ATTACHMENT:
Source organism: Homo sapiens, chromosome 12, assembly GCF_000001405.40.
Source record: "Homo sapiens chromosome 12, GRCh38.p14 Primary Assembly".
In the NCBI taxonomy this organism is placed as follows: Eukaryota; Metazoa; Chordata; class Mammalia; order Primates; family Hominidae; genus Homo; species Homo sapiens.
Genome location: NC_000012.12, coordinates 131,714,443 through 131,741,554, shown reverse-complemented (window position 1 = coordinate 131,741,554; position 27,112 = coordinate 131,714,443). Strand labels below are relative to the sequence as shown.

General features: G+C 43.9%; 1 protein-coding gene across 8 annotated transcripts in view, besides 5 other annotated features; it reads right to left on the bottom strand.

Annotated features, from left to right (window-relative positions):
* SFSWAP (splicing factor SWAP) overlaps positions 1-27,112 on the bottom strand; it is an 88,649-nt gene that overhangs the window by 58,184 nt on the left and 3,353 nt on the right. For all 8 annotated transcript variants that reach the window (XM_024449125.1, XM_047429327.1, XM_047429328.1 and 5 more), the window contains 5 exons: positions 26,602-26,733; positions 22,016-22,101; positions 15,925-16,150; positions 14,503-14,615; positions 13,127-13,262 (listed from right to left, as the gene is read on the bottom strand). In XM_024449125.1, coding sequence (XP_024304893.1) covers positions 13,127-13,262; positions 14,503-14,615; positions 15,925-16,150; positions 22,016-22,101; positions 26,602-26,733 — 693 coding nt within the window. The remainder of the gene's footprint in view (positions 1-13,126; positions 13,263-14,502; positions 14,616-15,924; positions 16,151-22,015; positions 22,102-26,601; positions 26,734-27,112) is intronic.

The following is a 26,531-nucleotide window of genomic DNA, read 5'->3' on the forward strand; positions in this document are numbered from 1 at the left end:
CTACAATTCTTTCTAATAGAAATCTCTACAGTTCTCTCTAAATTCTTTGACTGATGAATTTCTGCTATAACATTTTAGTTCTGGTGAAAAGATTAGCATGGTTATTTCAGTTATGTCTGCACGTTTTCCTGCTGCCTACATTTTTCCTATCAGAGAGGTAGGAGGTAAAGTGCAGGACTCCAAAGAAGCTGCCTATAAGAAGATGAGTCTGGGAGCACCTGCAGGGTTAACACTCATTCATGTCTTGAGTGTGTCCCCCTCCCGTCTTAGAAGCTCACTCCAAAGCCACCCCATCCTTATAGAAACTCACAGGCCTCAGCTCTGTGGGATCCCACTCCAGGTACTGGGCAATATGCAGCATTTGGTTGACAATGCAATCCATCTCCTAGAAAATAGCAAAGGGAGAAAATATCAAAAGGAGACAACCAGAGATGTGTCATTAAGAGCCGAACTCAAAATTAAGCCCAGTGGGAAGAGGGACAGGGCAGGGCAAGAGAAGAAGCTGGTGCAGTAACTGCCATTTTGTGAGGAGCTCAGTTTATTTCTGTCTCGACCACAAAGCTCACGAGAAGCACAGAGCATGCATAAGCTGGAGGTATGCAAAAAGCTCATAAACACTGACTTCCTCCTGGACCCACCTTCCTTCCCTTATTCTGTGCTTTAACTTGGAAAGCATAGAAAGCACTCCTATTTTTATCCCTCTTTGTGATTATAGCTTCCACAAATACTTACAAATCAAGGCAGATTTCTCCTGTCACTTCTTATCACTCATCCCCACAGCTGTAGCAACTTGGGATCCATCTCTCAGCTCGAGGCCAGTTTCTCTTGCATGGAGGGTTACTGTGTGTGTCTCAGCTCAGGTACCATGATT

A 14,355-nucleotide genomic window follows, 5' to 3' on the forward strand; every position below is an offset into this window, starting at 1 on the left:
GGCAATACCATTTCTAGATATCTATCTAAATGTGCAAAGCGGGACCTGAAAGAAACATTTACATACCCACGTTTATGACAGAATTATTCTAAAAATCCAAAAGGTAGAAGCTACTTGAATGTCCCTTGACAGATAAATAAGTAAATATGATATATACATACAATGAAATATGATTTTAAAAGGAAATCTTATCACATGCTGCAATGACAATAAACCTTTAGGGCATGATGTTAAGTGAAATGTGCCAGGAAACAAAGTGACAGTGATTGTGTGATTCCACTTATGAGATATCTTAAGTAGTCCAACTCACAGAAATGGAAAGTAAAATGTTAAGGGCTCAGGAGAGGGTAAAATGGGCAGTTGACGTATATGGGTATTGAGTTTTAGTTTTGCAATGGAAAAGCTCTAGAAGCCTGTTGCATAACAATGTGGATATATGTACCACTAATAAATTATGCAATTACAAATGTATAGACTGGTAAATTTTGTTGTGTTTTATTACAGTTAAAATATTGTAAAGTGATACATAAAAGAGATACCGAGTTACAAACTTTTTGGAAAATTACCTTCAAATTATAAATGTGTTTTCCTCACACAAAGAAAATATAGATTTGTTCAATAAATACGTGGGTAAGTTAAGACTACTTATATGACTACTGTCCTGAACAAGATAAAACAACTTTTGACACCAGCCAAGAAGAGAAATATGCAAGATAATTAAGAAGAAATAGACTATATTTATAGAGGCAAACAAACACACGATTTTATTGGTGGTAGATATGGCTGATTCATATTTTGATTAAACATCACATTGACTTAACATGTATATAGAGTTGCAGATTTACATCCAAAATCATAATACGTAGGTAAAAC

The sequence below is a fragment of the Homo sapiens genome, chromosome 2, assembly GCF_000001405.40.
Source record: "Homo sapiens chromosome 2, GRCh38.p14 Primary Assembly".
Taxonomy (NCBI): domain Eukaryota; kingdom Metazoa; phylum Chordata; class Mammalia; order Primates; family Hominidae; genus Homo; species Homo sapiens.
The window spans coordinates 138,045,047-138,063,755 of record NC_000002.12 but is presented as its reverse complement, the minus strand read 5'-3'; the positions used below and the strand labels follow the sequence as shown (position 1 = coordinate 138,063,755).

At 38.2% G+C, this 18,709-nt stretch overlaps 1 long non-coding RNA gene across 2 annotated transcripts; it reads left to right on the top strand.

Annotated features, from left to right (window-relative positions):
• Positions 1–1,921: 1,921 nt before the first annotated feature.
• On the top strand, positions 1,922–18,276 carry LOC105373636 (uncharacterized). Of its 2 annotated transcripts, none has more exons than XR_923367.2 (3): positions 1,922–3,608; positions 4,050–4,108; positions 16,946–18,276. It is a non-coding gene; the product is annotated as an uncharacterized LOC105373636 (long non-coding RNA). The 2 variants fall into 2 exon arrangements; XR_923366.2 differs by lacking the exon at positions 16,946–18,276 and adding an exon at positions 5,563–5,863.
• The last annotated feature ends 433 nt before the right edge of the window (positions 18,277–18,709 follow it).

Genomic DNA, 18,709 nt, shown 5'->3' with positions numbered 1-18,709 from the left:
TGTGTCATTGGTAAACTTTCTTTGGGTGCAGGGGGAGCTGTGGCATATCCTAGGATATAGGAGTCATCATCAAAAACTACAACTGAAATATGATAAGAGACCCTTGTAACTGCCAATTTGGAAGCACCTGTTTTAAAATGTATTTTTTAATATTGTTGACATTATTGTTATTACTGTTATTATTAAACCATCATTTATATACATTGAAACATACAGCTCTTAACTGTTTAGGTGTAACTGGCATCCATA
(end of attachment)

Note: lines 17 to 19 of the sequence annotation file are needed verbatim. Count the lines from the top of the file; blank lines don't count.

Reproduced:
Annotated features, from left to right (window-relative positions):
• Positions 1–1,921: 1,921 nt before the first annotated feature.
• On the top strand, positions 1,922–18,276 carry LOC105373636 (uncharacterized). Of its 2 annotated transcripts, none has more exons than XR_923367.2 (3): positions 1,922–3,608; positions 4,050–4,108; positions 16,946–18,276. It is a non-coding gene; the product is annotated as an uncharacterized LOC105373636 (long non-coding RNA). The 2 variants fall into 2 exon arrangements; XR_923366.2 differs by lacking the exon at positions 16,946–18,276 and adding an exon at positions 5,563–5,863.